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Lessons from Facebook on Recruiting Elite Engineers


Following is a guest post from ff Venture Capital winter intern Max Segan, a Colgate senior majoring in computer science, who is starting at Facebook this summer as a software engineer. From our perspective, Facebook is both our friend (training hundreds of talented future entrepreneurs) and enemy (competing with our portfolio companies for top talent like Max.) Max obtained approval from Facebook for the post below.

As I’ve just finished the interviewing/hiring process at Facebook, I thought it would be helpful to share some of the insights I gained, particularly for our many portfolio companies who are searching for talent.  As the popularity of the recent Wall Street Journal article How to Ace a Google Interview shows, there is a great deal of interest regarding what should and shouldn’t go into recruiting.

Here are my top 6 pieces of advice if you’re looking to hire:
1) Fast turnaround between interviews. In a very competitive market for quality engineers they’re almost certainly interviewing elsewhere, too; it’s important to lose as few as possible due to poor response time or anything else easily preventable.  Keep candidates engaged.

2) In person interviews are a must. If you’re hiring for a full time position it can be very risky to hire after only using email/phone/Skype.  You can’t be certain of their ability or their fit, and the cost of a failed hire is incredibly high — even more so when contrasted with the benefit of a good one.

3) Always ask for an implementation. A lot of people can be very good problem solvers, but an employee who can’t code will be a bottleneck on projects — this is particularly true for smaller companies.  For phone interviews I recommend websites such as Collabedit to let you watch candidates code in real time.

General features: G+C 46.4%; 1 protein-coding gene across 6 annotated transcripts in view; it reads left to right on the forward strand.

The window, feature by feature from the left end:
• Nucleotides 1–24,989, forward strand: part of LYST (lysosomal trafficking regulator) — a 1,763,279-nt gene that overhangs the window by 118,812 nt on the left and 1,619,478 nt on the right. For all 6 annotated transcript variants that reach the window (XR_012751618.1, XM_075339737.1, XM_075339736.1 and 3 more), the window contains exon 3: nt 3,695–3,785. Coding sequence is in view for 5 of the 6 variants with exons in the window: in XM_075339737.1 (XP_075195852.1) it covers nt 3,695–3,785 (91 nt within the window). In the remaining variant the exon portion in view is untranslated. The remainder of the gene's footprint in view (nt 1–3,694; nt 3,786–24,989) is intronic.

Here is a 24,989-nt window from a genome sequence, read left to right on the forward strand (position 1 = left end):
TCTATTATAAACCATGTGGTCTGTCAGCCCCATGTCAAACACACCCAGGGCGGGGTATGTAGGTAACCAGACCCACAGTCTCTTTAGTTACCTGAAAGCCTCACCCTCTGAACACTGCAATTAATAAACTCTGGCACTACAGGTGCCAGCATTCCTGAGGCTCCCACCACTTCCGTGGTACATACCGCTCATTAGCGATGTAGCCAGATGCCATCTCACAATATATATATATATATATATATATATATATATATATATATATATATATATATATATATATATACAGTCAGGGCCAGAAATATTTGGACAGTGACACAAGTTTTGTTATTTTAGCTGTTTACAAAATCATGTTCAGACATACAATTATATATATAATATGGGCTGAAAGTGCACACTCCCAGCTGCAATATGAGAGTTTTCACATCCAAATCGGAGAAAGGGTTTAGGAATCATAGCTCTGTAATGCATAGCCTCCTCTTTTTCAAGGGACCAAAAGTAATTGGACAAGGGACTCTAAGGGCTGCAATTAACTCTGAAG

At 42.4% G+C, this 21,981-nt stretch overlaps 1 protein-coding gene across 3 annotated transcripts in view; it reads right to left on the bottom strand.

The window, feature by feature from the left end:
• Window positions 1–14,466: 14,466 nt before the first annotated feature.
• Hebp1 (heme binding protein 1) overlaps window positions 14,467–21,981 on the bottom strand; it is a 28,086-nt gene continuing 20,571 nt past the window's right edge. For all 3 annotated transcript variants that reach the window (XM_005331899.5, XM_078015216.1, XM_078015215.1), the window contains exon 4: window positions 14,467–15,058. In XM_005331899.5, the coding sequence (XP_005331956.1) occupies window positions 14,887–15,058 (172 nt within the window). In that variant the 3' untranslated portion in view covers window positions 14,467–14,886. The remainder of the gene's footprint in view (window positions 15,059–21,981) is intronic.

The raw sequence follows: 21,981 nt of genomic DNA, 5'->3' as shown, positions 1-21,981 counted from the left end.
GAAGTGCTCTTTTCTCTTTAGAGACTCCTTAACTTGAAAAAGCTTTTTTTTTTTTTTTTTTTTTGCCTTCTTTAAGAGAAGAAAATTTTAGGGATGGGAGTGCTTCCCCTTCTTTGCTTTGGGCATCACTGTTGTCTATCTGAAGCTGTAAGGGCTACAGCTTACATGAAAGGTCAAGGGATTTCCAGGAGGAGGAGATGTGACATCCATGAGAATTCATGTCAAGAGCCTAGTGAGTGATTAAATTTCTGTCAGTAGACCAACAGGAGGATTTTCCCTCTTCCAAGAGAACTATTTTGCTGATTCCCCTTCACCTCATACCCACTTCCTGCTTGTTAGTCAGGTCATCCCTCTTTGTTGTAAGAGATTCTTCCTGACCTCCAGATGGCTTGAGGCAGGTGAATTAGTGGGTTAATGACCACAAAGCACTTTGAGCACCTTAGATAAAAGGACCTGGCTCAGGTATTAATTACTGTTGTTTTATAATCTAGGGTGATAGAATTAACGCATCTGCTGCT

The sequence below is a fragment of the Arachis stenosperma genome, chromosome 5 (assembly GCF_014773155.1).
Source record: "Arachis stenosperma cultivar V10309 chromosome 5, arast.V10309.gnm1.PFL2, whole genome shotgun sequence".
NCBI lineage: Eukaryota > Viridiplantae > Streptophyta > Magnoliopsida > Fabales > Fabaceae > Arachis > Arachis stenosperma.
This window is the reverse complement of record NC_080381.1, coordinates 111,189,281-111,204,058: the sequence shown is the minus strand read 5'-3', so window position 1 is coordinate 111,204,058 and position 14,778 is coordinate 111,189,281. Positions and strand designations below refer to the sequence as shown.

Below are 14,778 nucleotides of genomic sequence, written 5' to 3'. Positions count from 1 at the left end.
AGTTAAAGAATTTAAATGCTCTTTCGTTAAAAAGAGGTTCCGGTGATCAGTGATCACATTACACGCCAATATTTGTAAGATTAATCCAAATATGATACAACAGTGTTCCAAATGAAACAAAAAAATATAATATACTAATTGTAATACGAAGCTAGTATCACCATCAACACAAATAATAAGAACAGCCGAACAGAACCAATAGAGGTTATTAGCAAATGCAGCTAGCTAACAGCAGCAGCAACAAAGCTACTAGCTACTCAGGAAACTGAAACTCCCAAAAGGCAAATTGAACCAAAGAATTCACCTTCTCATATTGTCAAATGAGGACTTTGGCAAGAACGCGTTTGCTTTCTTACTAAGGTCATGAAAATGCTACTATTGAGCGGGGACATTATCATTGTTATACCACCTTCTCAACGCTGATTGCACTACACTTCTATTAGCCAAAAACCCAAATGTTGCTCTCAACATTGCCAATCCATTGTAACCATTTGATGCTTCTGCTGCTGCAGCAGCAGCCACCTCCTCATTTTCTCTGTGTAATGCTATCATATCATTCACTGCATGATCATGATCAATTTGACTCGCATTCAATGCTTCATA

4) Provide interesting problems. If a candidate is good enough that you want to hire them, they could likely get another job as well; entice them by explaining some of the difficult and interesting questions that they’ll face on the job.

5) Network the candidate’s contacts. It’s hard to find good engineering talent right now, and if you’ve found somebody who knows what they’re doing they probably know others.

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6) Use algorithms questions. Most places do this in addition to grilling their tech recruits on technical knowledge, but even non-technical candidates can tackle these problems if presented in an accessible manner.  These types of questions illuminate how bright, quick, and creative a candidate is.  The following are examples of such problems, and only the last requires any programming knowledge.  The answers to all questions are at the bottom of the post.